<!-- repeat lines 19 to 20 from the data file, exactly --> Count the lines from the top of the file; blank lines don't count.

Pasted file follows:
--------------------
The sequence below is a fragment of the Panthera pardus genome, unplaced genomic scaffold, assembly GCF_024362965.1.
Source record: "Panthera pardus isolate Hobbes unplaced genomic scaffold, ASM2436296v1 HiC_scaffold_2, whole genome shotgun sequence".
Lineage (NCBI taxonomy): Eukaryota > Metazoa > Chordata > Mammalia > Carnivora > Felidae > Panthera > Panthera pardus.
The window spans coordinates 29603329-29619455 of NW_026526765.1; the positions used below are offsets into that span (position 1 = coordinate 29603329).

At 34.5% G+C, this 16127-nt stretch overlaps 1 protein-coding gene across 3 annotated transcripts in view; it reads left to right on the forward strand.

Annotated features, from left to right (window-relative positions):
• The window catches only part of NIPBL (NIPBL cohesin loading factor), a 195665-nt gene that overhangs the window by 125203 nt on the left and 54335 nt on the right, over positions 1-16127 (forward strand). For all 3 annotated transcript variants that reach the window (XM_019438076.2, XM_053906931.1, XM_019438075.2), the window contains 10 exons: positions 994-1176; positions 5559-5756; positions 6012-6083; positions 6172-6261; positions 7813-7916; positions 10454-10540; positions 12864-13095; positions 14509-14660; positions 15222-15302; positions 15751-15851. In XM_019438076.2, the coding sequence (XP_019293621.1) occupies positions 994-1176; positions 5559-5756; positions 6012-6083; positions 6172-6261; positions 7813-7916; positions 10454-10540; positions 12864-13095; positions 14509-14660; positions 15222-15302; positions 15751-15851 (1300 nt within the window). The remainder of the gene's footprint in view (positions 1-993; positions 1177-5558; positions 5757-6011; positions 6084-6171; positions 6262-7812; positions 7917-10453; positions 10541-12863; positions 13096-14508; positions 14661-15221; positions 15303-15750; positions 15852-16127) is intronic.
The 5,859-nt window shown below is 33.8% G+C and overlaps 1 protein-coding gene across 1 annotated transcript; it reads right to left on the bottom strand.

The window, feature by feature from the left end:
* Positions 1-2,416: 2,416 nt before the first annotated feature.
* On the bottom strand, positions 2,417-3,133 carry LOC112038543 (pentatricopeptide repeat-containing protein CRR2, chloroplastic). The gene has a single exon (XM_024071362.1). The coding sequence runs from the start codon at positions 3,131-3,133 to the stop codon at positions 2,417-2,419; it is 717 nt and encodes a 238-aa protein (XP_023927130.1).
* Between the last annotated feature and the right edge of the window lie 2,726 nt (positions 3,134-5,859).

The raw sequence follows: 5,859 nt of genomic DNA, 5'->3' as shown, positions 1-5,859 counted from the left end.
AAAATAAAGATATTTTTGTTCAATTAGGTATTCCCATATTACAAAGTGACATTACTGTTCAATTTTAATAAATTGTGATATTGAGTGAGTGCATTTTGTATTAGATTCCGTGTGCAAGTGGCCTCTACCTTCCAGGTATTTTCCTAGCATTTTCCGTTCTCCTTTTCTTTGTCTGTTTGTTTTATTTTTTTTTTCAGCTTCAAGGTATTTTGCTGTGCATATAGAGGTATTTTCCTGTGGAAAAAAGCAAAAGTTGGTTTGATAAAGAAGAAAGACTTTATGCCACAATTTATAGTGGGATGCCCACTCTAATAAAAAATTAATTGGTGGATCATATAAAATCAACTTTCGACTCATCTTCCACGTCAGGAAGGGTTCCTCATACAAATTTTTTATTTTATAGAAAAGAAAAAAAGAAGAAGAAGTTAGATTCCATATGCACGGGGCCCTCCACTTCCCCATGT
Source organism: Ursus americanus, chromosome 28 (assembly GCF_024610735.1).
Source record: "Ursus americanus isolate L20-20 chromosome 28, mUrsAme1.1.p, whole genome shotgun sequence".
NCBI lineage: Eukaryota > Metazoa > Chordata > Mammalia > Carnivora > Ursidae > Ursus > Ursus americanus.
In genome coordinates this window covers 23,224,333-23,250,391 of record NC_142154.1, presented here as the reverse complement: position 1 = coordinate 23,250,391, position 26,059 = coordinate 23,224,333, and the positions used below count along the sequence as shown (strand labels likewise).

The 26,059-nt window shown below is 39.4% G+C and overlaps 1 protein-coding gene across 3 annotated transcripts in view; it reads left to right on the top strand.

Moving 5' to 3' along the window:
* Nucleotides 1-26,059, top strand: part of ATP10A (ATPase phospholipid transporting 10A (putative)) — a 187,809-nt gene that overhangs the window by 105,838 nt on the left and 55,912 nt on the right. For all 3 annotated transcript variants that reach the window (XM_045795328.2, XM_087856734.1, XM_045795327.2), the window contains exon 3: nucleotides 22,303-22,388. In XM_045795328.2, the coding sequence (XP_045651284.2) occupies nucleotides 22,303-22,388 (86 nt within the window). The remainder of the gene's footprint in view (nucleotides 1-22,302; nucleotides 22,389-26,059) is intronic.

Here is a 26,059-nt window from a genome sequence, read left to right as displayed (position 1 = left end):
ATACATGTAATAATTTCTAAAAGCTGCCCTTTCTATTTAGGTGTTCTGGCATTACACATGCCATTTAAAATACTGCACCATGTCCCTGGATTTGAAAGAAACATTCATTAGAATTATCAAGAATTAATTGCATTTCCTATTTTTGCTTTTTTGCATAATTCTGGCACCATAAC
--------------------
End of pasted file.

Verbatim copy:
The 26,059-nt window shown below is 39.4% G+C and overlaps 1 protein-coding gene across 3 annotated transcripts in view; it reads left to right on the top strand.

Moving 5' to 3' along the window: